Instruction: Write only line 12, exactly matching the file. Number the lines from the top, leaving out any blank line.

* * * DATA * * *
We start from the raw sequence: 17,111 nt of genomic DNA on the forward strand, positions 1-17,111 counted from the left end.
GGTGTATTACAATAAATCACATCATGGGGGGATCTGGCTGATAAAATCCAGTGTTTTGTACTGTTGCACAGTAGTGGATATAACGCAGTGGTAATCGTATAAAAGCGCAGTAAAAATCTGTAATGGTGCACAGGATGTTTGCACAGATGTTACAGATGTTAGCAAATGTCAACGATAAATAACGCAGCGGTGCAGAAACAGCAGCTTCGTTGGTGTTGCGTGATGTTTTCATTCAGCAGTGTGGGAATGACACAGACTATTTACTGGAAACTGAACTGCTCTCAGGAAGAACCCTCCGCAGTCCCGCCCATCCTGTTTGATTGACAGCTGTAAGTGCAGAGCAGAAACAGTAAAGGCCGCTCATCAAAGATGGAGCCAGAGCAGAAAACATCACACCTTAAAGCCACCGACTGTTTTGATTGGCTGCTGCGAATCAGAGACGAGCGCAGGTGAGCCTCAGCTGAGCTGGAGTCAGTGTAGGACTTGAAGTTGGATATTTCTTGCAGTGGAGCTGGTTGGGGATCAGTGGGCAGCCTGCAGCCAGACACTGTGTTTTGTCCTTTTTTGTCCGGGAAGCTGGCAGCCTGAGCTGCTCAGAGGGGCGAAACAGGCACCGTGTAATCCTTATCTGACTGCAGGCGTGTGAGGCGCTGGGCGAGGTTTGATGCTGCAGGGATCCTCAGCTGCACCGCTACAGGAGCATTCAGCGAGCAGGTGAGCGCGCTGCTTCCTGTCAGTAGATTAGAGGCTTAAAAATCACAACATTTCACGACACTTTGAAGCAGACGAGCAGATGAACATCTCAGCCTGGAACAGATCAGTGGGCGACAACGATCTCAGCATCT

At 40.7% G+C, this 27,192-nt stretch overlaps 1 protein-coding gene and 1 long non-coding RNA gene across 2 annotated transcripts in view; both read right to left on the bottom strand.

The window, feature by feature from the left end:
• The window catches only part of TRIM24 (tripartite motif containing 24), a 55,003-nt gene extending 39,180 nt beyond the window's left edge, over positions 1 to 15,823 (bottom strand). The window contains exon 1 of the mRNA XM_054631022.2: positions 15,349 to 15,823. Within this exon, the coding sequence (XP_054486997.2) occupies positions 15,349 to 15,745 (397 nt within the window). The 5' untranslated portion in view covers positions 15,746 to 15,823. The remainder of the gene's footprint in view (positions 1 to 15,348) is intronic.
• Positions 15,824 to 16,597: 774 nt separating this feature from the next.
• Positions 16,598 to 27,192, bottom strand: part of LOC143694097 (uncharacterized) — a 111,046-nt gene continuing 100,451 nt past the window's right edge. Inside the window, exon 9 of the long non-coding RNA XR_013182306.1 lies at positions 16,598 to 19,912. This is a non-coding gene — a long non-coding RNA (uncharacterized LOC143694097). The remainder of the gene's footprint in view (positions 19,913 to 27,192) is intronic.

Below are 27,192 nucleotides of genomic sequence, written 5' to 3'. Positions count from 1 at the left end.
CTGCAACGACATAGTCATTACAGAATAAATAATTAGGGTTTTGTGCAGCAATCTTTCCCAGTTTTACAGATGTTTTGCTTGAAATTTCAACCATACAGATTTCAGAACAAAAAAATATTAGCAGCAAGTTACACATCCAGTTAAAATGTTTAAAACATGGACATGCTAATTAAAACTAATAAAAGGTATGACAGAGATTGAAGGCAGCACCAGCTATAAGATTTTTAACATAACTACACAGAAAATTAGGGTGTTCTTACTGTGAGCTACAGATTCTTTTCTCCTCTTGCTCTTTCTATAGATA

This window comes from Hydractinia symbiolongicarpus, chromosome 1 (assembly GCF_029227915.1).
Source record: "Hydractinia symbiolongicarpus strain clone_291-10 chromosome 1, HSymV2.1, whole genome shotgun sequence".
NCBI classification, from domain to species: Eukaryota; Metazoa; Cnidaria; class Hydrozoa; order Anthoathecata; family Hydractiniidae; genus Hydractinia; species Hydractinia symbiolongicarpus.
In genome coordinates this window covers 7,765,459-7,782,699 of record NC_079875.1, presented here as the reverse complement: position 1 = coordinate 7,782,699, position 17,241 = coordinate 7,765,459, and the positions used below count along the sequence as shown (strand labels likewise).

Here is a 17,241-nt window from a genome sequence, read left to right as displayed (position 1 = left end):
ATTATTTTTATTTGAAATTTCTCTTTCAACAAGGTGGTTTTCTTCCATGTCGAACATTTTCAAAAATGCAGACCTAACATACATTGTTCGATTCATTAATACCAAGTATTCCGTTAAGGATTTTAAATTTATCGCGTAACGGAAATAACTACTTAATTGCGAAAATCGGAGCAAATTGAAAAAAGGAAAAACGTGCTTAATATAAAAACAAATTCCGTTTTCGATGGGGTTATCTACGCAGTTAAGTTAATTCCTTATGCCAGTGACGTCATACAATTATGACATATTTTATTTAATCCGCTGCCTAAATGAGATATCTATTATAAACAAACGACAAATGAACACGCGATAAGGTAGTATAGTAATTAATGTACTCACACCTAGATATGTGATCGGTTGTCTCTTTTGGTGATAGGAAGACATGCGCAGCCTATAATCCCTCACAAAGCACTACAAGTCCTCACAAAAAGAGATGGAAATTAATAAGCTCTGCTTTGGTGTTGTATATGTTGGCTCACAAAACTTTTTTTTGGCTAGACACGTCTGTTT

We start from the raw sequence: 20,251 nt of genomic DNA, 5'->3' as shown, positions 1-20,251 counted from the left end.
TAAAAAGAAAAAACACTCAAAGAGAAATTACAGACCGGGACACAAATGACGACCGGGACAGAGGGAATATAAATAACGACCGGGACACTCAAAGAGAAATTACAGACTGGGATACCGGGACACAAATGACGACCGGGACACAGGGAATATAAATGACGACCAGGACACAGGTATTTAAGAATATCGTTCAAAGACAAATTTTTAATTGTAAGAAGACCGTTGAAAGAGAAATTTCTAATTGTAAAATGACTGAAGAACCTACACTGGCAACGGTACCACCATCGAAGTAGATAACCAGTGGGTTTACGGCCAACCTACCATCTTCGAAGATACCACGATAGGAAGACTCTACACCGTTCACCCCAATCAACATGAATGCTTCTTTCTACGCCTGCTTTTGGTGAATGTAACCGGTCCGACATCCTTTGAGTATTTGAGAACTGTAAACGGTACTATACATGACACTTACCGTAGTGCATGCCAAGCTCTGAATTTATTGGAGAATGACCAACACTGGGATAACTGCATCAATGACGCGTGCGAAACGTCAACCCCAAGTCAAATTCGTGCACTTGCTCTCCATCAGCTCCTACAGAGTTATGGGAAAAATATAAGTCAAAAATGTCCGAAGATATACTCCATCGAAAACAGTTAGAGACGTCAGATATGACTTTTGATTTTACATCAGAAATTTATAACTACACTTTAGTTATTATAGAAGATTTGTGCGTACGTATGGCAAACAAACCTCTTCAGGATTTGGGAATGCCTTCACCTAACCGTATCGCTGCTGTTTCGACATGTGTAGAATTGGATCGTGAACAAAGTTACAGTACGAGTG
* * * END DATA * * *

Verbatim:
NCBI classification, from domain to species: Eukaryota; Metazoa; Cnidaria; class Hydrozoa; order Anthoathecata; family Hydractiniidae; genus Hydractinia; species Hydractinia symbiolongicarpus.